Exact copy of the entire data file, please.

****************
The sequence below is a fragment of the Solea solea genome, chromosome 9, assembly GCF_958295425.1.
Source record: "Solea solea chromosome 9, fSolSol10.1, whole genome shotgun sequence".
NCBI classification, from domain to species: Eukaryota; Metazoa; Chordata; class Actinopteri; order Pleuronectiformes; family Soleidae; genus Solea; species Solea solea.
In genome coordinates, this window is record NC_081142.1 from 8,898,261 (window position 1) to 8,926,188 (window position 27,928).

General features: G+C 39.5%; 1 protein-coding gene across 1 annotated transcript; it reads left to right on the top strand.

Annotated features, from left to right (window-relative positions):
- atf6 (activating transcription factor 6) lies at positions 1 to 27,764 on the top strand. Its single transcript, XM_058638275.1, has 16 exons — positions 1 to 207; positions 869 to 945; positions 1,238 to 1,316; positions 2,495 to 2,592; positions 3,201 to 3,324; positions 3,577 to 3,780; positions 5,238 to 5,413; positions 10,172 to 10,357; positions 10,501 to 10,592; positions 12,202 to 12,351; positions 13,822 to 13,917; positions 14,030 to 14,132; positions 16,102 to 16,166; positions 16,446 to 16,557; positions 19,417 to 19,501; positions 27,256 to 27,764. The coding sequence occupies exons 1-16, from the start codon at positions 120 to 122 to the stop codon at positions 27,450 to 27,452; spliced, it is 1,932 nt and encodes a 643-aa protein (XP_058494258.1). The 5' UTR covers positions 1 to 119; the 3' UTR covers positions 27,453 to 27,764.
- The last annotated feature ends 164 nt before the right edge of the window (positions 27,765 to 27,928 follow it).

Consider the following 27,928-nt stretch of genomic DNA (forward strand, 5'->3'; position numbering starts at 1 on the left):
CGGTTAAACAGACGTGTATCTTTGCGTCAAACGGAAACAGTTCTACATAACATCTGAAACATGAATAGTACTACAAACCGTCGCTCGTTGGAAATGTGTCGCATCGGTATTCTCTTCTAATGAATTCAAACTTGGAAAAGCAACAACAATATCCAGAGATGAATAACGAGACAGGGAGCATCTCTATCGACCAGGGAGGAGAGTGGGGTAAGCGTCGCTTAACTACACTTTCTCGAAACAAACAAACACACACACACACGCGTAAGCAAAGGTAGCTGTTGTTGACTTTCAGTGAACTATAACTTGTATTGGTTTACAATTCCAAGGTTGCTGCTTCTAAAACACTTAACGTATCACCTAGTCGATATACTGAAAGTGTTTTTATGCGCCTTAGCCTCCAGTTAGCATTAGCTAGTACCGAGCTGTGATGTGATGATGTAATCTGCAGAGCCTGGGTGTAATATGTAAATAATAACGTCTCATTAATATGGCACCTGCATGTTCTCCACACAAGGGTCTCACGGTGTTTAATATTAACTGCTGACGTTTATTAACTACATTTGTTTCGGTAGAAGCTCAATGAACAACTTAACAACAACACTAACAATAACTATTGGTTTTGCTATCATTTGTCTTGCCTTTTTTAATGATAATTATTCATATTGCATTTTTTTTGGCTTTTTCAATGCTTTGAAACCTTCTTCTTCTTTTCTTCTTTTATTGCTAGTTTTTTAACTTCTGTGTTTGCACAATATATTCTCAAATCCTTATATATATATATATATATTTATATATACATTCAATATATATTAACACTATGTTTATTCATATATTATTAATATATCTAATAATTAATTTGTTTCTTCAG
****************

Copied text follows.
The sequence below is a fragment of the Solea solea genome, chromosome 9, assembly GCF_958295425.1.
Source record: "Solea solea chromosome 9, fSolSol10.1, whole genome shotgun sequence".
NCBI classification, from domain to species: Eukaryota; Metazoa; Chordata; class Actinopteri; order Pleuronectiformes; family Soleidae; genus Solea; species Solea solea.
In genome coordinates, this window is record NC_081142.1 from 8,898,261 (window position 1) to 8,926,188 (window position 27,928).

General features: G+C 39.5%; 1 protein-coding gene across 1 annotated transcript; it reads left to right on the top strand.

Annotated features, from left to right (window-relative positions):
- atf6 (activating transcription factor 6) lies at positions 1 to 27,764 on the top strand. Its single transcript, XM_058638275.1, has 16 exons — positions 1 to 207; positions 869 to 945; positions 1,238 to 1,316; positions 2,495 to 2,592; positions 3,201 to 3,324; positions 3,577 to 3,780; positions 5,238 to 5,413; positions 10,172 to 10,357; positions 10,501 to 10,592; positions 12,202 to 12,351; positions 13,822 to 13,917; positions 14,030 to 14,132; positions 16,102 to 16,166; positions 16,446 to 16,557; positions 19,417 to 19,501; positions 27,256 to 27,764. The coding sequence occupies exons 1-16, from the start codon at positions 120 to 122 to the stop codon at positions 27,450 to 27,452; spliced, it is 1,932 nt and encodes a 643-aa protein (XP_058494258.1). The 5' UTR covers positions 1 to 119; the 3' UTR covers positions 27,453 to 27,764.
- The last annotated feature ends 164 nt before the right edge of the window (positions 27,765 to 27,928 follow it).

Consider the following 27,928-nt stretch of genomic DNA (forward strand, 5'->3'; position numbering starts at 1 on the left):
CGGTTAAACAGACGTGTATCTTTGCGTCAAACGGAAACAGTTCTACATAACATCTGAAACATGAATAGTACTACAAACCGTCGCTCGTTGGAAATGTGTCGCATCGGTATTCTCTTCTAATGAATTCAAACTTGGAAAAGCAACAACAATATCCAGAGATGAATAACGAGACAGGGAGCATCTCTATCGACCAGGGAGGAGAGTGGGGTAAGCGTCGCTTAACTACACTTTCTCGAAACAAACAAACACACACACACACGCGTAAGCAAAGGTAGCTGTTGTTGACTTTCAGTGAACTATAACTTGTATTGGTTTACAATTCCAAGGTTGCTGCTTCTAAAACACTTAACGTATCACCTAGTCGATATACTGAAAGTGTTTTTATGCGCCTTAGCCTCCAGTTAGCATTAGCTAGTACCGAGCTGTGATGTGATGATGTAATCTGCAGAGCCTGGGTGTAATATGTAAATAATAACGTCTCATTAATATGGCACCTGCATGTTCTCCACACAAGGGTCTCACGGTGTTTAATATTAACTGCTGACGTTTATTAACTACATTTGTTTCGGTAGAAGCTCAATGAACAACTTAACAACAACACTAACAATAACTATTGGTTTTGCTATCATTTGTCTTGCCTTTTTTAATGATAATTATTCATATTGCATTTTTTTTGGCTTTTTCAATGCTTTGAAACCTTCTTCTTCTTTTCTTCTTTTATTGCTAGTTTTTTAACTTCTGTGTTTGCACAATATATTCTCAAATCCTTATATATATATATATATATTTATATATACATTCAATATATATTAACACTATGTTTATTCATATATTATTAATATATCTAATAATTAATTTGTTTCTTCAG